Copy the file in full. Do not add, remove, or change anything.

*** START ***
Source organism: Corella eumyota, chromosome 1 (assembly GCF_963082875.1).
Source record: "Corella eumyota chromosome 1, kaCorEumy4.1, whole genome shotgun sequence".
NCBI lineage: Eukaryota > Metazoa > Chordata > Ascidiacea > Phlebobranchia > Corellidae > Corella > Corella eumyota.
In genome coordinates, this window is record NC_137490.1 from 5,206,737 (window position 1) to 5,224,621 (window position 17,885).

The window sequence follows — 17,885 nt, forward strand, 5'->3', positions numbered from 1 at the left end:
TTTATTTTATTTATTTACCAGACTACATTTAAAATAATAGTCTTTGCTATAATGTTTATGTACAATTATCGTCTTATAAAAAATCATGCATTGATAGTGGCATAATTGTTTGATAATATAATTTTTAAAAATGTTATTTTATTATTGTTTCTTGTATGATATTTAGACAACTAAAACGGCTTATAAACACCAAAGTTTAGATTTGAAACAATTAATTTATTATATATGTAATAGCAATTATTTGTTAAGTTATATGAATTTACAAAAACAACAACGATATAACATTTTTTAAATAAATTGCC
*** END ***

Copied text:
Source organism: Corella eumyota, chromosome 1 (assembly GCF_963082875.1).
Source record: "Corella eumyota chromosome 1, kaCorEumy4.1, whole genome shotgun sequence".
NCBI lineage: Eukaryota > Metazoa > Chordata > Ascidiacea > Phlebobranchia > Corellidae > Corella > Corella eumyota.
In genome coordinates, this window is record NC_137490.1 from 5,206,737 (window position 1) to 5,224,621 (window position 17,885).

The window sequence follows — 17,885 nt, forward strand, 5'->3', positions numbered from 1 at the left end:
TTTATTTTATTTATTTACCAGACTACATTTAAAATAATAGTCTTTGCTATAATGTTTATGTACAATTATCGTCTTATAAAAAATCATGCATTGATAGTGGCATAATTGTTTGATAATATAATTTTTAAAAATGTTATTTTATTATTGTTTCTTGTATGATATTTAGACAACTAAAACGGCTTATAAACACCAAAGTTTAGATTTGAAACAATTAATTTATTATATATGTAATAGCAATTATTTGTTAAGTTATATGAATTTACAAAAACAACAACGATATAACATTTTTTAAATAAATTGCC